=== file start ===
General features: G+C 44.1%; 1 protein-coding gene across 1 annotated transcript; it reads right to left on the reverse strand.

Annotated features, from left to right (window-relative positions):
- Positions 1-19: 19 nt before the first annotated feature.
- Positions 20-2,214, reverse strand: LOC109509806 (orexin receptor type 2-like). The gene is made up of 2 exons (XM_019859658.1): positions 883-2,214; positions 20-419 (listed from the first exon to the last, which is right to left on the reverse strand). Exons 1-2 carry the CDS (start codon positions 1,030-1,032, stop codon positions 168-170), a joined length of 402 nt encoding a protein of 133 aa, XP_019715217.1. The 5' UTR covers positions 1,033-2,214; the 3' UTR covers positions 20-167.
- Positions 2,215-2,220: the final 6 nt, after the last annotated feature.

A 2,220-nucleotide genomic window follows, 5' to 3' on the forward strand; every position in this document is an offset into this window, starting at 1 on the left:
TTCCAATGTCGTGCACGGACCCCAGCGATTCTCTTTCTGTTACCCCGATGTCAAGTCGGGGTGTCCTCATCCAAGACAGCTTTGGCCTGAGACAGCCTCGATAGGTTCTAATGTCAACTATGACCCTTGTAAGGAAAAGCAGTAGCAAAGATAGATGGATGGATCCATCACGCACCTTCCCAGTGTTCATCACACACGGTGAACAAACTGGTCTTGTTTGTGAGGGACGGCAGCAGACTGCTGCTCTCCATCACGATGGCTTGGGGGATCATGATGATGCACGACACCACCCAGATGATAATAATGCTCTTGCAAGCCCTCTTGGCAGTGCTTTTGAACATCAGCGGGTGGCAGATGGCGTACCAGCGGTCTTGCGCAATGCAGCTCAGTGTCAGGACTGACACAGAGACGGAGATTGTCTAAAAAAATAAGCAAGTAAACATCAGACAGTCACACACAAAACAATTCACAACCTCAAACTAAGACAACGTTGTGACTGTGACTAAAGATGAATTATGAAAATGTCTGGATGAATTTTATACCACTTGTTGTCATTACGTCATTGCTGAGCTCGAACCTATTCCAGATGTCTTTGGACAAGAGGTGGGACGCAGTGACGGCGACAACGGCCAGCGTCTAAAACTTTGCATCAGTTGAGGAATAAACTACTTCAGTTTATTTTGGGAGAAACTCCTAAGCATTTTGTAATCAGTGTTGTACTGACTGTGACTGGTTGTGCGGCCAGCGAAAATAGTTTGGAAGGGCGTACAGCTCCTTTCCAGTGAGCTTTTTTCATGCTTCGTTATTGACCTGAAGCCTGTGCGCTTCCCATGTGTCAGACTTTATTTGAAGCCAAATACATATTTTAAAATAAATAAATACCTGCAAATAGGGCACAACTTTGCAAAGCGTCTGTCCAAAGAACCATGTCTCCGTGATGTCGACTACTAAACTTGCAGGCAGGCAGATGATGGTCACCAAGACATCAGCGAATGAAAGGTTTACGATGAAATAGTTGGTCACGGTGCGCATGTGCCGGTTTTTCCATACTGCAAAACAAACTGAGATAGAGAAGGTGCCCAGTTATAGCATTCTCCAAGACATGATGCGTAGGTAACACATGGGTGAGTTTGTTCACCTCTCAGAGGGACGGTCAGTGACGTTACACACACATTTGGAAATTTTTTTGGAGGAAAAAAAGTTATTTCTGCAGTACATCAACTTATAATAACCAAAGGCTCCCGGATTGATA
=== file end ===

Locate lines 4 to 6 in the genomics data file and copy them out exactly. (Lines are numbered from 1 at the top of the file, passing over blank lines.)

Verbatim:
- Positions 20-2,214, reverse strand: LOC109509806 (orexin receptor type 2-like). The gene is made up of 2 exons (XM_019859658.1): positions 883-2,214; positions 20-419 (listed from the first exon to the last, which is right to left on the reverse strand). Exons 1-2 carry the CDS (start codon positions 1,030-1,032, stop codon positions 168-170), a joined length of 402 nt encoding a protein of 133 aa, XP_019715217.1. The 5' UTR covers positions 1,033-2,214; the 3' UTR covers positions 20-167.
- Positions 2,215-2,220: the final 6 nt, after the last annotated feature.

A 2,220-nucleotide genomic window follows, 5' to 3' on the forward strand; every position in this document is an offset into this window, starting at 1 on the left: